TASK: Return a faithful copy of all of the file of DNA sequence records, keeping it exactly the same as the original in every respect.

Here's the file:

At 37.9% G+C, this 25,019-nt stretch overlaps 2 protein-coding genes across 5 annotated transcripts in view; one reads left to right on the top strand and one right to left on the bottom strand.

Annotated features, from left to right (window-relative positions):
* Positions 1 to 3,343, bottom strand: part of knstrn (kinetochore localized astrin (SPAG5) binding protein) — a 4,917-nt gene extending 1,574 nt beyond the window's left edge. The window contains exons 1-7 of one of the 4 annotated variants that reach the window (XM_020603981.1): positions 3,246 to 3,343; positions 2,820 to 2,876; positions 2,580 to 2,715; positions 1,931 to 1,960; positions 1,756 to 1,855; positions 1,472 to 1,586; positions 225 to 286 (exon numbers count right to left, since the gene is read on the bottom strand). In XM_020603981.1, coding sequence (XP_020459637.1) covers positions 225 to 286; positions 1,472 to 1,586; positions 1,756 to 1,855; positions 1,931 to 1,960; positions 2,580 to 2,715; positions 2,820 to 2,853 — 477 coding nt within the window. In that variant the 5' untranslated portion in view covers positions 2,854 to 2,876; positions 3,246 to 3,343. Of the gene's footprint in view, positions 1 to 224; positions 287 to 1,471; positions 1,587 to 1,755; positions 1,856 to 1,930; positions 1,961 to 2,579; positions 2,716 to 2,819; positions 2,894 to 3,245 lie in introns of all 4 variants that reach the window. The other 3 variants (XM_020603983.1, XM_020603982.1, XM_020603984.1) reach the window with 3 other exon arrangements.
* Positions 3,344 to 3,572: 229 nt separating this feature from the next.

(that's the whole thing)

At 37.9% G+C, this 25,019-nt stretch overlaps 2 protein-coding genes across 5 annotated transcripts in view; one reads left to right on the top strand and one right to left on the bottom strand.

Annotated features, from left to right (window-relative positions):
* Positions 1 to 3,343, bottom strand: part of knstrn (kinetochore localized astrin (SPAG5) binding protein) — a 4,917-nt gene extending 1,574 nt beyond the window's left edge. The window contains exons 1-7 of one of the 4 annotated variants that reach the window (XM_020603981.1): positions 3,246 to 3,343; positions 2,820 to 2,876; positions 2,580 to 2,715; positions 1,931 to 1,960; positions 1,756 to 1,855; positions 1,472 to 1,586; positions 225 to 286 (exon numbers count right to left, since the gene is read on the bottom strand). In XM_020603981.1, coding sequence (XP_020459637.1) covers positions 225 to 286; positions 1,472 to 1,586; positions 1,756 to 1,855; positions 1,931 to 1,960; positions 2,580 to 2,715; positions 2,820 to 2,853 — 477 coding nt within the window. In that variant the 5' untranslated portion in view covers positions 2,854 to 2,876; positions 3,246 to 3,343. Of the gene's footprint in view, positions 1 to 224; positions 287 to 1,471; positions 1,587 to 1,755; positions 1,856 to 1,930; positions 1,961 to 2,579; positions 2,716 to 2,819; positions 2,894 to 3,245 lie in introns of all 4 variants that reach the window. The other 3 variants (XM_020603983.1, XM_020603982.1, XM_020603984.1) reach the window with 3 other exon arrangements.
* Positions 3,344 to 3,572: 229 nt separating this feature from the next.